Encyclopedia of Fantasy (1997)
Kotzwinkle, William

(1938-    ) US writer who has worked in several genres since starting with tales for children, first being The Fireman (1969). By 1990 he had published another 18 or so titles, some of direct fantasy interest, like Elephant Boy: A Story of the Stone Age (1970), which is a Prehistoric Fantasy, The Ants who Took Away Time (1978), in which the Solar System must be searched for scattered parts of the Great Gold Watch that has been taken apart by ants, and Trouble in Bugland: A Collection of Inspector Mantis Mysteries (coll 1983), a set of Sherlock Holmes parodies for a YA audience, told as Beast Fables. WK's first adult books gave a sense that mundane material had been transformed into Fabulation, though on examination novels like Hermes 3000 (1972), The Fan Man (1974) and Queen of Swords (1984) were secretly rather sober, beneath an air of pixillation. His sf has been more or less restricted to the movie ties he produced in the early 1980s, including a set of ties to Stephen Spielberg's E.T. – The Extra-Terrestrial (1982) as well as Superman III * (1983) (> Superman Movies).

WK's works that can be defined as fantasy, like his work in other categories, tend to make play with the boundaries of genre. Doctor Rat (1976) – which won the 1977 World Fantasy Award – can probably best be understood as a beast fable set in a Technofantasy venue. Doctor Rat speaks as apologist for the experiments being inflicted upon his fellows in a huge laboratory which – when he himself escapes – turns into a Labyrinth of rooms and passages (> Edifice) where he has some Picaresque adventures. But counterpointing this narrative are shorter narratives told by members of various species, during a vast emigration of all the animals to central meeting-places where they expect the gestalt thus formed to convert humanity from its murderous ways. At last, though, all the animals are butchered.

Fata Morgana (1977), set initially in Paris around 1860, begins as a vaguely Steampunk evocation of La Belle Époque through the eyes of a large, dour, sexually irresistible police inspector named Picard; soon his investigations into the doings of an apparent charlatan turns into Arabian Nightmare, because the charlatan is in fact a Magus who sends Picard into an obsessive search through Eastern Europe, each new venue constituting a further descent from Reality. In the end Picard is snapped back into our present, but has no way of knowing whether or not his journeys downwards have been a trick of Perception or a warning from the magus that there are illimitable darknesses beyond the Threshold. Similar in feel is Herr Nightingale and the Satin Woman (1978), with many illustrations by Joe Servello, which follows a detective through Europe, in the aftermath of World War I, as he pursues a German officer and his companion; as the book progresses, the cast increasingly enters a surreal world (> Surrealism). Seduction in Berlin (1985), a book-length poem, occupies the same kind of territory. Later tales tracing the perils of detection tend – like The Midnight Examiner (1989) – only to flirt with the supernatural; but The Game of Thirty (1994), though technically not fantasy, involves a game enacted on the streets of New York that dates from the time of the Pharaohs (> Egypt; Fantasies of History).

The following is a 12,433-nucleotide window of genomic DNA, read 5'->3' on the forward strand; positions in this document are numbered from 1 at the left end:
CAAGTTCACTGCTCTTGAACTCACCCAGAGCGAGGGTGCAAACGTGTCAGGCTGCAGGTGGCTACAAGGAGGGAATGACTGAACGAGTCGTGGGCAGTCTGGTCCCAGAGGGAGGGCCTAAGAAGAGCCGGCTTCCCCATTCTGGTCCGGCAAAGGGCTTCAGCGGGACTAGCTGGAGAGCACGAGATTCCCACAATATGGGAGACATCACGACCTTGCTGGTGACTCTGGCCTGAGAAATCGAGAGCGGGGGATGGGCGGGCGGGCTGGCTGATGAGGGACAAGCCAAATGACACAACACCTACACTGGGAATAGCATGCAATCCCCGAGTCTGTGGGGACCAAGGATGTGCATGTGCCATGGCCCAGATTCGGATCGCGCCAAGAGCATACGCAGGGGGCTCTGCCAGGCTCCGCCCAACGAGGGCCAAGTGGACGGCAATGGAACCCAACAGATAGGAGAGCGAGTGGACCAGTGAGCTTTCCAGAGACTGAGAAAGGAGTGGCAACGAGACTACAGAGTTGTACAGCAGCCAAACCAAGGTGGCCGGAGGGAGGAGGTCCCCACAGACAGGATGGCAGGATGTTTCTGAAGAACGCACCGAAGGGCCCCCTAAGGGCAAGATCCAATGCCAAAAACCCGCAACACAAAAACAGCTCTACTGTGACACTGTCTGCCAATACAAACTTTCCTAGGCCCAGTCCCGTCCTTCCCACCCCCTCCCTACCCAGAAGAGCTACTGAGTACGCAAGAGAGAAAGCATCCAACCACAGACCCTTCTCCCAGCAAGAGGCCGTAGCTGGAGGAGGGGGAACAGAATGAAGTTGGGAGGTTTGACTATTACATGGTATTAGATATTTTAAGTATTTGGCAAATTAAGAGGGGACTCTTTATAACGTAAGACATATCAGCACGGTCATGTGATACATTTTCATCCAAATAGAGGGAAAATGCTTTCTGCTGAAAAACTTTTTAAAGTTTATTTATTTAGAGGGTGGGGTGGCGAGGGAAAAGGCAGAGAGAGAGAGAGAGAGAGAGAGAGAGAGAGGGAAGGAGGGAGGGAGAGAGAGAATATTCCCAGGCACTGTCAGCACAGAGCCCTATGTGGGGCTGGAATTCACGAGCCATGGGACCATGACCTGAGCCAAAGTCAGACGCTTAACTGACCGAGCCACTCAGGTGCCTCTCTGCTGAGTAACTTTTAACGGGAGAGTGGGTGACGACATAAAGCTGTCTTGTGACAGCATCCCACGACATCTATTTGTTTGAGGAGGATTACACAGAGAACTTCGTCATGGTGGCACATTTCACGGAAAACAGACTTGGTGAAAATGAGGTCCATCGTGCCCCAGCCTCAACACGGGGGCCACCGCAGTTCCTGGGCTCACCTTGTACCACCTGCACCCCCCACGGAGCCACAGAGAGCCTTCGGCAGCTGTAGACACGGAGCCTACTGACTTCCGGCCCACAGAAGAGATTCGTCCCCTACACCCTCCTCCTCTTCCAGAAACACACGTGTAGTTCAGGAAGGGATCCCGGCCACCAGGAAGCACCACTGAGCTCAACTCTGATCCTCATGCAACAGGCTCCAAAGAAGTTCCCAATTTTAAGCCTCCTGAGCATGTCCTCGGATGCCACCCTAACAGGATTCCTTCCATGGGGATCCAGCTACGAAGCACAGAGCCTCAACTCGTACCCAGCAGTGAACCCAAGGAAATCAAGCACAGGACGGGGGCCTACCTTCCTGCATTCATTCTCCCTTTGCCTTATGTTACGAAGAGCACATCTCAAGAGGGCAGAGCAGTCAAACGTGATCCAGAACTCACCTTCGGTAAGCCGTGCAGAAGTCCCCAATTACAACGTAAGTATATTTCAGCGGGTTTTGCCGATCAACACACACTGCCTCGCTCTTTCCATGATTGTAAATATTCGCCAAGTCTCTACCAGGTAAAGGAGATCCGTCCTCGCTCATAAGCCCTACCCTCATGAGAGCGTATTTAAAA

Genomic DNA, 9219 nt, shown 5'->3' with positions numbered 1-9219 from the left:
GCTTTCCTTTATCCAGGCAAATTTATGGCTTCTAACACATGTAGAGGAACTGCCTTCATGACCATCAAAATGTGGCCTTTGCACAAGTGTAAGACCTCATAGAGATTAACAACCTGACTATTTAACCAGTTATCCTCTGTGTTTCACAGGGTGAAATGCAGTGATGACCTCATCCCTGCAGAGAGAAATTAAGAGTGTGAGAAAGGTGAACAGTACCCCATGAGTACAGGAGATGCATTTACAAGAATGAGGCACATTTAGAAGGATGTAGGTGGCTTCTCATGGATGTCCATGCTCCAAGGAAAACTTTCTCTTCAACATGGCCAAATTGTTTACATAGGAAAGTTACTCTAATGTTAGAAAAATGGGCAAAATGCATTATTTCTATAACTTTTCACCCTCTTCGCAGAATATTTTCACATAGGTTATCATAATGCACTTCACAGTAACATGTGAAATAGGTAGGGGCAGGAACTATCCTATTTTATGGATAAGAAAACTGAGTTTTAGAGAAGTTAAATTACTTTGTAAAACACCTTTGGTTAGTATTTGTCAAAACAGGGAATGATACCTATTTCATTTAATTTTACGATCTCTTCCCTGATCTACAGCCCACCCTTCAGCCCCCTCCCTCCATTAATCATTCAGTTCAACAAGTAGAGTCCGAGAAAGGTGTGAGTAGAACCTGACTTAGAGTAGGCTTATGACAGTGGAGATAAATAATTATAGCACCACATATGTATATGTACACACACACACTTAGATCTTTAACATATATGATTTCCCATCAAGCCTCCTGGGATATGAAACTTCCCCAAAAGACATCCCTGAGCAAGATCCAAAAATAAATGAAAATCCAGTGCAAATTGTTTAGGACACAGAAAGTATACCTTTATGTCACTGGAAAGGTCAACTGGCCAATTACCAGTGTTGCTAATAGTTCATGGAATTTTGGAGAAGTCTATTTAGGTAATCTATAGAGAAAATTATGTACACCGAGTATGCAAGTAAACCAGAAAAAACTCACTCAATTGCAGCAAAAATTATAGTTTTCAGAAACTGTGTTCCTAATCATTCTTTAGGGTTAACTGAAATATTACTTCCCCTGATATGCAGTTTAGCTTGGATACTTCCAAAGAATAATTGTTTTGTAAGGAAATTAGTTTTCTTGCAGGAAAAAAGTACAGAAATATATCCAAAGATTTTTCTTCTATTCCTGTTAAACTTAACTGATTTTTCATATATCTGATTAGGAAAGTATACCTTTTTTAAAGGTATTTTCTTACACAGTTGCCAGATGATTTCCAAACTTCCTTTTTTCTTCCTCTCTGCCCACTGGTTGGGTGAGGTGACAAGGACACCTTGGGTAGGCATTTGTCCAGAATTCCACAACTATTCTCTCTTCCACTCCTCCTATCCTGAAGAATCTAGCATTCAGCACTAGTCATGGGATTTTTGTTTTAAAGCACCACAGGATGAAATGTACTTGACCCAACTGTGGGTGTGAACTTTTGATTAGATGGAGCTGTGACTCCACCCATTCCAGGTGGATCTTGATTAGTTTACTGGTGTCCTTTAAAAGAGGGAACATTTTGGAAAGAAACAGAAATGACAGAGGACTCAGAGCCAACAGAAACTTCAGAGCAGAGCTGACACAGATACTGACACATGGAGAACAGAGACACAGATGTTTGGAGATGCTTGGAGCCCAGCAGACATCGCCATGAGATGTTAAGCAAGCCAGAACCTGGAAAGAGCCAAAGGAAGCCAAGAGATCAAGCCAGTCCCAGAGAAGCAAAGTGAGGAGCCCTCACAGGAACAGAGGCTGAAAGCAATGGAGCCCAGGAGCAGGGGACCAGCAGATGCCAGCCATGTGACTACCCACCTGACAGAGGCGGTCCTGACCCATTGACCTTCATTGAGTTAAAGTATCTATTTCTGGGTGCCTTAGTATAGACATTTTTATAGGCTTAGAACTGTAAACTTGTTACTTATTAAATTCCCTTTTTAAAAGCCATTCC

WK's third tale of central interest, The Exile (1987), is a Dark Fantasy of Identity Exchange, carrying a contemporary Hollywood star by Timeslip into helpless residence in the body of a German World War II gangster who – trying to help a Jewish girl escape the Final Solution – is captured by the Gestapo and tortured. The experience drives the gangster out of his body and into the star's, leaving the latter trapped in the torture chamber.

Collections are: Jewel of the Moon (coll 1985); Hearts of Wood and Other Timeless Tales (coll 1985), which – like The Oldest Man and Other Timeless Stories (coll 1971) for children – includes Twice-Told tales; and The Hot Jazz Trio (coll 1989), which contains "Boxcar Blues", a long tale in which hoboes evade Death by riding Trains into Alternate Realities. WK, because he floats away from committing himself to any one genre, receives far less attention than he should. [JC]

other works (for children): The Ship that Came Down the Gutter (1970); The Day the Gang Got Rich (1970); Return of Crazy Horse (1971); The Supreme, Superb, Exalted, and Delightful, One and Only Magic Building (1973); Up the Alley with Jack and Joe (1974); The Leopard's Tooth (1976 chap), a lycanthropy tale set in Africa; Dream of Dark Harbor (1979); The Nap Master (1979); Trouble in Bugland: A Collection of Inspector Mantis Mysteries (coll 1983), a classic example (and parody) of the Gaslight Romance; The World is Big and I'm So Small (1986); Hearts of Wood and Other Timeless Tales (coll 1986 chap), a collection of original Fairytales; The Empty Notebook (1990). Most of these are illus Joe Servello.

William E Kotzwinkle

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This entry is taken from the Encyclopedia of Fantasy (1997) edited by John Clute and John Grant. It is provided as a reference and resource for users of the SF Encyclopedia, but apart from possible small corrections has not been updated.